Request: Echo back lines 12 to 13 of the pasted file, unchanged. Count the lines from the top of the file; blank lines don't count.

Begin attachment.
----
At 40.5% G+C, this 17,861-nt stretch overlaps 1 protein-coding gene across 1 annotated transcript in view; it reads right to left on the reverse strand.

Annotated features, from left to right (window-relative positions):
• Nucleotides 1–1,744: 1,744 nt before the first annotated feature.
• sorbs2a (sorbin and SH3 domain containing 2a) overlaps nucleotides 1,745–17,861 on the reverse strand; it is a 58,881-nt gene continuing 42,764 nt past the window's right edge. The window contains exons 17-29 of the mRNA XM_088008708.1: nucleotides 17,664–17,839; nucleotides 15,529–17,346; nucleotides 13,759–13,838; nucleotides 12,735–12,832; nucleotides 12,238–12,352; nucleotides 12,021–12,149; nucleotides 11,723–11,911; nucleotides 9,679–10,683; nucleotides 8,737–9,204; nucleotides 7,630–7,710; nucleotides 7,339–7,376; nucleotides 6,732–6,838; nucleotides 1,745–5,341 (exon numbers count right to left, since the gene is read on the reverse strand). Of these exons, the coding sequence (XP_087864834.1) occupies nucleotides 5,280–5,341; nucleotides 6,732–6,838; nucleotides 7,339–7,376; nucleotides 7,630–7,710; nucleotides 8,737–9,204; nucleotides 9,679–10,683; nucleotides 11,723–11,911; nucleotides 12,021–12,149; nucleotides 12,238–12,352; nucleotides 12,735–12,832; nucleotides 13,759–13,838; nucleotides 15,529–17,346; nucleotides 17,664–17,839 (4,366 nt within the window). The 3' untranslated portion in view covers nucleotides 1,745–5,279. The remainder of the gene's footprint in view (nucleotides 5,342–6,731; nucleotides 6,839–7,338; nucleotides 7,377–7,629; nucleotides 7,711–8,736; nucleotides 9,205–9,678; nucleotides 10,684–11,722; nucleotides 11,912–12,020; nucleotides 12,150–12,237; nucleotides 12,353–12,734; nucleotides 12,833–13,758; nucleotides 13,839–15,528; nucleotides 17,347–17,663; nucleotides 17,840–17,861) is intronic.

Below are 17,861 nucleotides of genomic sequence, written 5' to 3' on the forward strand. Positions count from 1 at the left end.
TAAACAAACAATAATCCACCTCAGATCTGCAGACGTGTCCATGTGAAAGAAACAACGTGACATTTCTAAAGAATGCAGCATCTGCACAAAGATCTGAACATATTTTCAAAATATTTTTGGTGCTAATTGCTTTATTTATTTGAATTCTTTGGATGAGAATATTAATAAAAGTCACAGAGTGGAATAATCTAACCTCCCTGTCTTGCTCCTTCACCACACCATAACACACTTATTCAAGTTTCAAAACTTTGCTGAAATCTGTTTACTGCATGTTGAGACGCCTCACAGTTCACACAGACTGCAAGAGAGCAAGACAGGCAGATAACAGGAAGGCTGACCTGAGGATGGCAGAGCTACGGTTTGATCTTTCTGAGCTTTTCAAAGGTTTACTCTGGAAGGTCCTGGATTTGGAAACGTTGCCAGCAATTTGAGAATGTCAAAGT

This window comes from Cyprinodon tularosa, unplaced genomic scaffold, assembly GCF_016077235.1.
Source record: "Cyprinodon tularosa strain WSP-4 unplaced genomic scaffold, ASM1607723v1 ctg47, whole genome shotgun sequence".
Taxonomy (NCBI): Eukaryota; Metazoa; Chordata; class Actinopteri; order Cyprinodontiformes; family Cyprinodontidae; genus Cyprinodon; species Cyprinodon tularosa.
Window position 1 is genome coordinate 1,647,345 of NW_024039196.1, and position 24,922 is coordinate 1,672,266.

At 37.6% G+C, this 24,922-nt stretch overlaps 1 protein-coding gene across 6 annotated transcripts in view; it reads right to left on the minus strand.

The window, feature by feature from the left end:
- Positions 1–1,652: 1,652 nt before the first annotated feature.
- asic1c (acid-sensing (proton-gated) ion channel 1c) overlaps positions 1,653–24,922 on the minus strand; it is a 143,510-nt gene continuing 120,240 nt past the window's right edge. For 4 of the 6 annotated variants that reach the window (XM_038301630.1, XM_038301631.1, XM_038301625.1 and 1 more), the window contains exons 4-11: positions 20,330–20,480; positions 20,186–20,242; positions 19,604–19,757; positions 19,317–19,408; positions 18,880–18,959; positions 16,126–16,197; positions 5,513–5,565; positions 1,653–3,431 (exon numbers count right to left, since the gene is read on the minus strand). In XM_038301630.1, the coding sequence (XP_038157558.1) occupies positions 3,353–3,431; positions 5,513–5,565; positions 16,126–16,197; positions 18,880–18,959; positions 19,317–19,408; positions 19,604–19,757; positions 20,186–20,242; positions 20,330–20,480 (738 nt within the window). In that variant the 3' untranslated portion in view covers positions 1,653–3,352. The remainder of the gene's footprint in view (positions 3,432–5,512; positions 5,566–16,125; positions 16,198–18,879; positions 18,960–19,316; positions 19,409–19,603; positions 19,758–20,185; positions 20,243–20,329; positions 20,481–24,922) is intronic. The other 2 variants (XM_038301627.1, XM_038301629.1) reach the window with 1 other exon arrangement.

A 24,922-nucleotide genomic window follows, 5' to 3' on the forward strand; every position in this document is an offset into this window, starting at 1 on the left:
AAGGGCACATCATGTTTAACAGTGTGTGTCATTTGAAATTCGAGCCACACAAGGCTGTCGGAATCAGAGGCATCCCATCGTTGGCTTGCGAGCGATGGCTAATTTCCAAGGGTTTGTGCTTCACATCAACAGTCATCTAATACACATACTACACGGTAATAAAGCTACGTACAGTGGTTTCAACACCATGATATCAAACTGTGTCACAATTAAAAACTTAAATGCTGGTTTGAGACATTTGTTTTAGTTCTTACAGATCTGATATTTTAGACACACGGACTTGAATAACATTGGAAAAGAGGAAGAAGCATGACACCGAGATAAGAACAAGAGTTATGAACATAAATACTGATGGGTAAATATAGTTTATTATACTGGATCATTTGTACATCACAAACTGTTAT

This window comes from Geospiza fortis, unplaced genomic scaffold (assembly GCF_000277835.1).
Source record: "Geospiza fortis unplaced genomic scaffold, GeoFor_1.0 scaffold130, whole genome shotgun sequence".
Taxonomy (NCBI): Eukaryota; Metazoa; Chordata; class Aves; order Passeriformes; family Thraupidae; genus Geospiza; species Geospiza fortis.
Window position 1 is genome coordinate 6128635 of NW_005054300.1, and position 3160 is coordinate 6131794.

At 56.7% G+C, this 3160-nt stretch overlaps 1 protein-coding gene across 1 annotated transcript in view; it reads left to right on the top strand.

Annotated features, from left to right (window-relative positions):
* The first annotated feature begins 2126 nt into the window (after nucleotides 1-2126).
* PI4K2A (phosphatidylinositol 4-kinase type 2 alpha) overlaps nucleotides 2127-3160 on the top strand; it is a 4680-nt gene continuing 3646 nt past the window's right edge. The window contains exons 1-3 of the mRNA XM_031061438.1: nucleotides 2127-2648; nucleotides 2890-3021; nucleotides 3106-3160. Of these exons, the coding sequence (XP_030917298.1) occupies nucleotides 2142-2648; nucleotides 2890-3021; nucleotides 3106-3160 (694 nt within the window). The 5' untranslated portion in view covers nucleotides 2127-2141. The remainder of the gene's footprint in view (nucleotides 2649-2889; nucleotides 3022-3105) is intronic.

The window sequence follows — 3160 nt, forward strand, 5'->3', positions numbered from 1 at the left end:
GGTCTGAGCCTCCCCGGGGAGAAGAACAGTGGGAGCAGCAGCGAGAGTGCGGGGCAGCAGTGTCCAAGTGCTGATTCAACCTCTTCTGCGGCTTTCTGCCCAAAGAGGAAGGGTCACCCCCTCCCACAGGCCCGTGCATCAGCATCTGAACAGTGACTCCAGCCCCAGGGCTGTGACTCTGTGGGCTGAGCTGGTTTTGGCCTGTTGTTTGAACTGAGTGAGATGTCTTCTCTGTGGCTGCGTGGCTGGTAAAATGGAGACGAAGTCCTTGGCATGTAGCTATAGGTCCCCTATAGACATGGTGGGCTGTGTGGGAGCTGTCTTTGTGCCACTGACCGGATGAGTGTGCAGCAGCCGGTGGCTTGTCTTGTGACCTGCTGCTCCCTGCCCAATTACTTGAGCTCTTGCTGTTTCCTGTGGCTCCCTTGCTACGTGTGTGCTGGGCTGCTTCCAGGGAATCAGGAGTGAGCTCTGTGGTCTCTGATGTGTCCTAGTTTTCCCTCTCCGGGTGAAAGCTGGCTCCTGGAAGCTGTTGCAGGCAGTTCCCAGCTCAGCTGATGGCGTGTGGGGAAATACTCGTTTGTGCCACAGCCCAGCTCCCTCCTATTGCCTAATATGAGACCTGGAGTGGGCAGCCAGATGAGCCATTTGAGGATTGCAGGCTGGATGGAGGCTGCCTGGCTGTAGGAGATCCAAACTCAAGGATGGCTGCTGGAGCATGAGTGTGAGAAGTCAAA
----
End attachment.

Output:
The window, feature by feature from the left end:
- Positions 1–1,652: 1,652 nt before the first annotated feature.